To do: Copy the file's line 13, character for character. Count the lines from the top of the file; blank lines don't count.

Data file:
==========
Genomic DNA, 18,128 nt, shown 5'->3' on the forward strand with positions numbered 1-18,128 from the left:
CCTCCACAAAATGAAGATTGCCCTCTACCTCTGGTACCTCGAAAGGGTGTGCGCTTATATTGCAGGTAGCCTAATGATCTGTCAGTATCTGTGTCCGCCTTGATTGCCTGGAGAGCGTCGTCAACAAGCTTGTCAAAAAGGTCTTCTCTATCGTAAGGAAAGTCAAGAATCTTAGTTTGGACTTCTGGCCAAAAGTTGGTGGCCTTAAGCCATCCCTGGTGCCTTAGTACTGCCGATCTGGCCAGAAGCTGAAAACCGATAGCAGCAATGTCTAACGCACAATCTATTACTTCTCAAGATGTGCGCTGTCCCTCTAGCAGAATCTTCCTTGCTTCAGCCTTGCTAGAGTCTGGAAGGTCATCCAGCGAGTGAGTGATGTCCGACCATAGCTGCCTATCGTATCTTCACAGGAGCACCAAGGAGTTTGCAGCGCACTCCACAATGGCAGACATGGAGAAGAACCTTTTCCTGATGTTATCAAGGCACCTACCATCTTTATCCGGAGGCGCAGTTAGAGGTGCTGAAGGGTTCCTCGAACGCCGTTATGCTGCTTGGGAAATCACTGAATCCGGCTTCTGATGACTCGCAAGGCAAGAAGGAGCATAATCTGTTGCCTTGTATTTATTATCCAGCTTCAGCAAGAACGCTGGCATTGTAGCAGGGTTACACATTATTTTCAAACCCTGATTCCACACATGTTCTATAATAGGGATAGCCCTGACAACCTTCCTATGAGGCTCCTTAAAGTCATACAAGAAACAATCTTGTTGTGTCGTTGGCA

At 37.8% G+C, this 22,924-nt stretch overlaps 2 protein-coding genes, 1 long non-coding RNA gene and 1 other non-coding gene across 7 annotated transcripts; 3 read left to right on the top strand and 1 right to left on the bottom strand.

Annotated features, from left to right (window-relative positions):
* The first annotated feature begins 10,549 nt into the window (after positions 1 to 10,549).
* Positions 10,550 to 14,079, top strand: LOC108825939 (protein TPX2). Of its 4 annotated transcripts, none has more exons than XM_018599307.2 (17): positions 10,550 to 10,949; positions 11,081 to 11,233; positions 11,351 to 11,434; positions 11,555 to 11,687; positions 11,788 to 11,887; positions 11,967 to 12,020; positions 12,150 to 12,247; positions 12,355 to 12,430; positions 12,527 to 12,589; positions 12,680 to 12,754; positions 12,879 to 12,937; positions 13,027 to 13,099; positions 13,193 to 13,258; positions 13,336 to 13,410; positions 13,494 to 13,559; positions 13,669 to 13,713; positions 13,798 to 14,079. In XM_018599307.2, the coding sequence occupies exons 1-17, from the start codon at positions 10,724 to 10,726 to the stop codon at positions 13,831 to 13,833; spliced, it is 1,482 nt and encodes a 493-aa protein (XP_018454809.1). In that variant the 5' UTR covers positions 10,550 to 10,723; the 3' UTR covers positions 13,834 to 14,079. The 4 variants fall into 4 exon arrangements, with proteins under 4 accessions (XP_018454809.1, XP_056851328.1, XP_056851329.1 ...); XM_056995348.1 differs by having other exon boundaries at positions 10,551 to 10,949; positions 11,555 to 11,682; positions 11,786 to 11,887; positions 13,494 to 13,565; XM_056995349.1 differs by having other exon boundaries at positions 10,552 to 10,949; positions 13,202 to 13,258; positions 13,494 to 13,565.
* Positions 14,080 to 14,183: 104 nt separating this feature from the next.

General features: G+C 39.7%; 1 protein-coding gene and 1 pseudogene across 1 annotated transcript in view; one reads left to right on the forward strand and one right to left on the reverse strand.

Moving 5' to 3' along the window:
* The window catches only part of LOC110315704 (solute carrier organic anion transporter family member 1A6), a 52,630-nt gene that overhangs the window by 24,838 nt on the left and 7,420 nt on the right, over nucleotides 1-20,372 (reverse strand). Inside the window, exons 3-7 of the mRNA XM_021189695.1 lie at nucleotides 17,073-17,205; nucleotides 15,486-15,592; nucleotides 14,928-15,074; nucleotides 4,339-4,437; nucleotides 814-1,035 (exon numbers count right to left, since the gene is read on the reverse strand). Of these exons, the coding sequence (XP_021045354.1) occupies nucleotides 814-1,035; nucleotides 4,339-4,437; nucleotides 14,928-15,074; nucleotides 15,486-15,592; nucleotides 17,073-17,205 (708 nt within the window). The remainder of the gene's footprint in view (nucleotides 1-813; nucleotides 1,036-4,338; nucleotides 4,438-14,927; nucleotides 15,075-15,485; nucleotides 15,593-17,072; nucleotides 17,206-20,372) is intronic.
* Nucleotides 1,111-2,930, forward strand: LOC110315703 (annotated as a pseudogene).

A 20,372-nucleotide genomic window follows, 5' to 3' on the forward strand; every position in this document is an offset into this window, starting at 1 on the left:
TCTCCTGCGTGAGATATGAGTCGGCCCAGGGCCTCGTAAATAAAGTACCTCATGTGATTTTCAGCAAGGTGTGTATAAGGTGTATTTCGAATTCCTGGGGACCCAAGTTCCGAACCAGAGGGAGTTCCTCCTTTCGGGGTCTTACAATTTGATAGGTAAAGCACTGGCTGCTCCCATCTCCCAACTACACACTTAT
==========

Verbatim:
TCTCCTGCGTGAGATATGAGTCGGCCCAGGGCCTCGTAAATAAAGTACCTCATGTGATTTTCAGCAAGGTGTGTATAAGGTGTATTTCGAATTCCTGGGGACCCAAGTTCCGAACCAGAGGGAGTTCCTCCTTTCGGGGTCTTACAATTTGATAGGTAAAGCACTGGCTGCTCCCATCTCCCAACTACACACTTAT